Who doesn’t love Lucy?
With apologies to SEINFELD (1989-1998), I LOVE LUCY (1951-1957) is arguably the greatest television comedy series in the history of American television. It was a staple for me as a kid growing up, and that was in reruns twenty years after if first aired. Lucille Ball’s zany personality on the show was infectious, and her knack for physical comedy hilarious.
Today’s movie, BEING THE RICARDOS (2021), written and directed by Aaron Sorkin, is not really about the entertainment phenomenon which was I LOVE LUCY, but rather about a single dreadful week in the lives of its two stars, Lucille Ball (Nicole Kidman) and Desi Arnaz (Javier Bardem), a week where Lucy was accused in the national press of being a Communist. And while parts of Lucy and Desi’s relationship, like how they first met, are shown in flashbacks, the film really remains hyper focused on this one very dramatic week.
And writer/director Sorkin plays fast and loose with the truth, creating a week like no other for the two stars that in reality really didn’t play out this way at all. So, you could say that it was loosely based on true events.
As such, while I certainly enjoyed BEING THE RICARDOS, I can’t say that I loved it.
As Lucy and Desi prepare to film the week’s episode, “Fred and Ethel Fight,” a radio broadcast by Walter Winchell announces that Lucille Ball is a Communist. Lucy admits to the CBS executives and sponsors that there is a shred of truth to the story, that twenty years earlier she had checked communist on a ballot in honor of her communist grandfather who raised her, but that was it, and she was never active in the party or had any interest in it other than that one checking of the box. While she is believed, everyone holds their collective breath because they know that if the national press picks up the story and sways public opinion, this could mean the end of the show and Lucy’s career.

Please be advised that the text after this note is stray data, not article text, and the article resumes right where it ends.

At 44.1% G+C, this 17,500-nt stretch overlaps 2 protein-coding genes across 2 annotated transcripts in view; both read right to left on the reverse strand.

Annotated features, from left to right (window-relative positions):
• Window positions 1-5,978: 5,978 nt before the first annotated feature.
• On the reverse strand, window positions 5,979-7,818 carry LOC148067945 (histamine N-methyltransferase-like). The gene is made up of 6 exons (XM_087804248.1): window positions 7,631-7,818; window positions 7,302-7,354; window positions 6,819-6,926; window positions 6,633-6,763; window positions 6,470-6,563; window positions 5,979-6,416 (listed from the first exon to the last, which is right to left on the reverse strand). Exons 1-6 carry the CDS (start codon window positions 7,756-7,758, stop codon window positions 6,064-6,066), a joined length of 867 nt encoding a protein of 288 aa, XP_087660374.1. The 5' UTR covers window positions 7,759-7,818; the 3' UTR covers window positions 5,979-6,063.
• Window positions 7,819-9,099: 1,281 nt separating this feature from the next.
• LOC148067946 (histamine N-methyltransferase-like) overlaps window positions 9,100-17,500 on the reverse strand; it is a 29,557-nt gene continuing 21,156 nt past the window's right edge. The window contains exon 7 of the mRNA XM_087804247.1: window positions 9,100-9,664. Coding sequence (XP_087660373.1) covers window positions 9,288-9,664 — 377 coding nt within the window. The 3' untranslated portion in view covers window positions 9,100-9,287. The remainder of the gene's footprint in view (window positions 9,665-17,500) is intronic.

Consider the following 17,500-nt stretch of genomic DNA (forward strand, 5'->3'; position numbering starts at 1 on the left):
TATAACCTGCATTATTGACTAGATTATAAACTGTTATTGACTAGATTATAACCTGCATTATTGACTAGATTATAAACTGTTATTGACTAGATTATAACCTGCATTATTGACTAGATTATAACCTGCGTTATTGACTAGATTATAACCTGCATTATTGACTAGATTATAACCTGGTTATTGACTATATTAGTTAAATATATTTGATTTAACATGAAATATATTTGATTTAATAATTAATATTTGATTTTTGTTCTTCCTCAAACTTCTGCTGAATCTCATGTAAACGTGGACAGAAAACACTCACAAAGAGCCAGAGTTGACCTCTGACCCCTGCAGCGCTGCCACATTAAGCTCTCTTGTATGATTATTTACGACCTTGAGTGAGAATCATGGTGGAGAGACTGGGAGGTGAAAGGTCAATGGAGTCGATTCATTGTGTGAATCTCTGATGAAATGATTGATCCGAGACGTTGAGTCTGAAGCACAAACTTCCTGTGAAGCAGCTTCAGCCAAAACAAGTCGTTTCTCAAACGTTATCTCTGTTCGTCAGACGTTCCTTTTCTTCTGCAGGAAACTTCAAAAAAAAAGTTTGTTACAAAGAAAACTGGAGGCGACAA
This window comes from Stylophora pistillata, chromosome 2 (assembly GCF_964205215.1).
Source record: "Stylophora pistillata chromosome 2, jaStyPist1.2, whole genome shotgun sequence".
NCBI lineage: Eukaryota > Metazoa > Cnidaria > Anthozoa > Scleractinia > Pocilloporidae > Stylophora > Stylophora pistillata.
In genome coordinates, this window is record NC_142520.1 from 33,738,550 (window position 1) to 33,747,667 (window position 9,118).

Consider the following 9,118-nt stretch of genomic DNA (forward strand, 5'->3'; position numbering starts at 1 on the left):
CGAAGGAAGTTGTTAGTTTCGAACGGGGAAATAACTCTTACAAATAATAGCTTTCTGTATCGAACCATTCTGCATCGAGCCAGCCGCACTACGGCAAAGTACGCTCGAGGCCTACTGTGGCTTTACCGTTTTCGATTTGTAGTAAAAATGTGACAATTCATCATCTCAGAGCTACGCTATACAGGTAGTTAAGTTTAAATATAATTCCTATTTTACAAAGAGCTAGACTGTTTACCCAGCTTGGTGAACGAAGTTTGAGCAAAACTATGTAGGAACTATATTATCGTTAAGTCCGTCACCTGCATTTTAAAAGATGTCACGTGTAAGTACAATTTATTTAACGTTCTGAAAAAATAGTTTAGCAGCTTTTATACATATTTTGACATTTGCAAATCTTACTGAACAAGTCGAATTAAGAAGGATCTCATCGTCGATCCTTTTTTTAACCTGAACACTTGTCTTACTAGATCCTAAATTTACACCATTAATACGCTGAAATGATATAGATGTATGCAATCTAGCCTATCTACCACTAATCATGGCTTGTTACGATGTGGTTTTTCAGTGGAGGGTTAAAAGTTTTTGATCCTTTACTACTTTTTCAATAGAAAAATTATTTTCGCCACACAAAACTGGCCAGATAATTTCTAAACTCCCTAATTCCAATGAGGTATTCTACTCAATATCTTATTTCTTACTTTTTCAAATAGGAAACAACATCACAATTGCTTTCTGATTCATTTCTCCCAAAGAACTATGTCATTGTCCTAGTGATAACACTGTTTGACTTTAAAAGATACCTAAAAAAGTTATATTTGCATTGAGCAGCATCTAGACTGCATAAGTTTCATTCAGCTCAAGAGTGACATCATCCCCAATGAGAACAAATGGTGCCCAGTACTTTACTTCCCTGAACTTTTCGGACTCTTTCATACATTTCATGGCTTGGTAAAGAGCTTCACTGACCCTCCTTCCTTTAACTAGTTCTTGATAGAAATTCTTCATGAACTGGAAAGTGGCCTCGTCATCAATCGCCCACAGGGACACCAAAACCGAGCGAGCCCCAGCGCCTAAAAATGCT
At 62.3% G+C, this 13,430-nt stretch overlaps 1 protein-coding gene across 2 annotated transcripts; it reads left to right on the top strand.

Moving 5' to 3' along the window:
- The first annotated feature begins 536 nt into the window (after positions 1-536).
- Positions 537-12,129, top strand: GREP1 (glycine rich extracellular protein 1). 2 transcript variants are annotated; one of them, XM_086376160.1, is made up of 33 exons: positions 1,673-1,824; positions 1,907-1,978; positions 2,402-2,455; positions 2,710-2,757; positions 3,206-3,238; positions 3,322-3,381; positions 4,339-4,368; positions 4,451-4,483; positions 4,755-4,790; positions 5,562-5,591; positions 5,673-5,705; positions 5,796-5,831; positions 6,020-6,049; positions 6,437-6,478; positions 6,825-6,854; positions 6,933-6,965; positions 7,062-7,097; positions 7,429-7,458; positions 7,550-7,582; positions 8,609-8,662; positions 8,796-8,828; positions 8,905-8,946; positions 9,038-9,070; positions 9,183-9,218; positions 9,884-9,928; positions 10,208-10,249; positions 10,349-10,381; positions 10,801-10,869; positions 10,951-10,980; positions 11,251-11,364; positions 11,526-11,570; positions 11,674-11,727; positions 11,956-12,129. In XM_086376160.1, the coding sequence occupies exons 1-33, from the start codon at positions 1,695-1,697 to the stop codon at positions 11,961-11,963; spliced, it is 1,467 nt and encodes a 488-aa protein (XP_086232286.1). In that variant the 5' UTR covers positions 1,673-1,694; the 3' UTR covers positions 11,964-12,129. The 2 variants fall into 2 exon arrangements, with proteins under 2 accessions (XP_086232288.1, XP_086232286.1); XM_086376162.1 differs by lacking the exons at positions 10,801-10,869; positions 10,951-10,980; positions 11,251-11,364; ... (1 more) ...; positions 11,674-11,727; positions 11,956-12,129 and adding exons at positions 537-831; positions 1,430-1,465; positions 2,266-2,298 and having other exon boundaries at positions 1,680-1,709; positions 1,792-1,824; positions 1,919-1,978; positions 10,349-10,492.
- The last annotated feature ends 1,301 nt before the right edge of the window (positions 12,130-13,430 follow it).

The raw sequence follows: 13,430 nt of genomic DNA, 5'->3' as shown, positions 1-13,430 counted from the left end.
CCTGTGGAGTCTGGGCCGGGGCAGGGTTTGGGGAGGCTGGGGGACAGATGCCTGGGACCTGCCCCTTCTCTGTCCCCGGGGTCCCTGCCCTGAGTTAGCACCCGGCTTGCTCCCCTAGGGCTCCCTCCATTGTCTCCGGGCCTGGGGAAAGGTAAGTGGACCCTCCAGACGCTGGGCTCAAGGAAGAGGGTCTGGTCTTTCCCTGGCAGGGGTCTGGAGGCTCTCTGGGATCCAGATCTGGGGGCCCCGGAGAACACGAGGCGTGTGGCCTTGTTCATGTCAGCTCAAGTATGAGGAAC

Meanwhile, Lucy is also upset over another newspaper story, one that says Desi is cheating on her, which he of course denies. And if that wasn’t enough, Desi and Lucy announce that Lucy is pregnant, and they want Lucy’s pregnancy written into the show, which at the time was controversial for American television. The movie takes place over the course of this one exceedingly stressful week, and focuses on how it affects both its stars, as well as co-stars Vivian Vance (Nina Arianda) and William Frawley (J.K. Simmons) and the series’ writers and producer. Eventually the communist story is picked up by the national newspapers, and Lucy and Desi need to come up with a strategy to deal with it, which Desi ultimately does.
As I said, this one is loosely based on a true story. While most of the events in this movie did happen, they didn’t all happen in the same week, and references to specific episodes in the series are all over the place, meaning some are mentioned that wouldn’t have even been filmed yet during the week chronicled in this movie.
I found this to be somewhat of a distraction.